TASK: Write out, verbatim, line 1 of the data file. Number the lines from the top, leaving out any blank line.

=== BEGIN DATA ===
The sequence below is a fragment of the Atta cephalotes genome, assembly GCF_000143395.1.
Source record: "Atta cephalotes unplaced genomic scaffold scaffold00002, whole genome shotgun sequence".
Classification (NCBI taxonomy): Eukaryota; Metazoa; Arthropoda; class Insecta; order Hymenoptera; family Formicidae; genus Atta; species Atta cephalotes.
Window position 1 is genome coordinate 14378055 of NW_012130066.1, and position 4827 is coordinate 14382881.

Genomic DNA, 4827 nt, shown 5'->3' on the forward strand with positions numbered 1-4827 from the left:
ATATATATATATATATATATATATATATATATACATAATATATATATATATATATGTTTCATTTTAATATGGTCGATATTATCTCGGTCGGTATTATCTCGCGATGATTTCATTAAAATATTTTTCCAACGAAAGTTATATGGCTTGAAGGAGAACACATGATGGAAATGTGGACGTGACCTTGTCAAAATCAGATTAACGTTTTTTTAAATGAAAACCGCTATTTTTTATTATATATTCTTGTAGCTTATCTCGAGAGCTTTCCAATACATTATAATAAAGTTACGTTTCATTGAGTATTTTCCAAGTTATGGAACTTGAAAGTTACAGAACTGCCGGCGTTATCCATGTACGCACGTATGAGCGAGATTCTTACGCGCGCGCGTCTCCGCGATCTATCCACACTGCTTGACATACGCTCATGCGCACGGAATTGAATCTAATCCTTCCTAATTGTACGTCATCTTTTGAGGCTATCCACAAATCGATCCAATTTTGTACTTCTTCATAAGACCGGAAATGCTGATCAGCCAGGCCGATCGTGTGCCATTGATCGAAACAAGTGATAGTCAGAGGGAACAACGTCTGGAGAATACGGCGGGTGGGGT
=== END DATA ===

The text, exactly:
The sequence below is a fragment of the Atta cephalotes genome, assembly GCF_000143395.1.